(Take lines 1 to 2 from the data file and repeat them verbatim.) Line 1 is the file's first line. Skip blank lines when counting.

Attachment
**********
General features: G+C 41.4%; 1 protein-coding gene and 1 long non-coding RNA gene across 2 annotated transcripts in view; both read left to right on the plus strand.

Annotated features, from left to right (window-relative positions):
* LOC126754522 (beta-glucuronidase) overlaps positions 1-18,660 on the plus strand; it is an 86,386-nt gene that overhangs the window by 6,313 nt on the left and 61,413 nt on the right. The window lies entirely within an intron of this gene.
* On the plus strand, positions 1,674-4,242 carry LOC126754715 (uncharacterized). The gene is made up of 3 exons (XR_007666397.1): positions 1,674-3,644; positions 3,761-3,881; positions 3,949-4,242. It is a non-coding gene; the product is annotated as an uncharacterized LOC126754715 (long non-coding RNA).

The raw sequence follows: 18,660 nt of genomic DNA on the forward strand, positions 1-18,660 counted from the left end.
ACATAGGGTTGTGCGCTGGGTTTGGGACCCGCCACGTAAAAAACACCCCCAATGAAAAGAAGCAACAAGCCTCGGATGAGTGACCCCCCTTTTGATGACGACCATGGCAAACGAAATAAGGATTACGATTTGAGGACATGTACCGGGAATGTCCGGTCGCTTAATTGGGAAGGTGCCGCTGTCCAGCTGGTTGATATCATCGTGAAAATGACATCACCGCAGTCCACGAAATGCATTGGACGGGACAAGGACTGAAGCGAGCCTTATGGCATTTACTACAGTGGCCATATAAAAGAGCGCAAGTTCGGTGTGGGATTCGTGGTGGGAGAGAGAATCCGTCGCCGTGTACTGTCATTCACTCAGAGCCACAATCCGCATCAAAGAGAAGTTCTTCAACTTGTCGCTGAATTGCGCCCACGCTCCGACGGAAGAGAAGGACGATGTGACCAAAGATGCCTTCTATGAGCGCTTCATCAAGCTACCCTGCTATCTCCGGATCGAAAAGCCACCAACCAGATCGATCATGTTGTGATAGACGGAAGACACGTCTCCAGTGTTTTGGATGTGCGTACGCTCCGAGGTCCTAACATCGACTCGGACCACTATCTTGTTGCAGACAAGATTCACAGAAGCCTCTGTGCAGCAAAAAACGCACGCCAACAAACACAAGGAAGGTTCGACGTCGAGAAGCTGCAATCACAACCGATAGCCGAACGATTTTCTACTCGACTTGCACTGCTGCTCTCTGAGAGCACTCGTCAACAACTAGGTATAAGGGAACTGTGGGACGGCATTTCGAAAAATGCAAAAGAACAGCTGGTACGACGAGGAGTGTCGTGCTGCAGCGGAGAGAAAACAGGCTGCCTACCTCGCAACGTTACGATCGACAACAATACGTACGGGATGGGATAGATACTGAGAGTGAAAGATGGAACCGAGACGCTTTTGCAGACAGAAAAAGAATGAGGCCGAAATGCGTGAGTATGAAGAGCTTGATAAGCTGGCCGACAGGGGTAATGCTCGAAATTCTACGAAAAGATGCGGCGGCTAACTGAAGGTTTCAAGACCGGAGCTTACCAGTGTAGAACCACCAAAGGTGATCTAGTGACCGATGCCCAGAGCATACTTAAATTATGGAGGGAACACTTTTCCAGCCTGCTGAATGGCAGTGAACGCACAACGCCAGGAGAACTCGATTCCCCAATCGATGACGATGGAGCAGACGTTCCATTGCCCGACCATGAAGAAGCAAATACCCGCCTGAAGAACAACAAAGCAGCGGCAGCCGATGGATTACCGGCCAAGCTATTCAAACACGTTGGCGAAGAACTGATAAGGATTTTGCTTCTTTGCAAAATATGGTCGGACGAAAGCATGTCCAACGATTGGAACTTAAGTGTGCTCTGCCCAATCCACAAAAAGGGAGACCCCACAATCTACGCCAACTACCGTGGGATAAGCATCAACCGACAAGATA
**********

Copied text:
General features: G+C 41.4%; 1 protein-coding gene and 1 long non-coding RNA gene across 2 annotated transcripts in view; both read left to right on the plus strand.

Annotated features, from left to right (window-relative positions):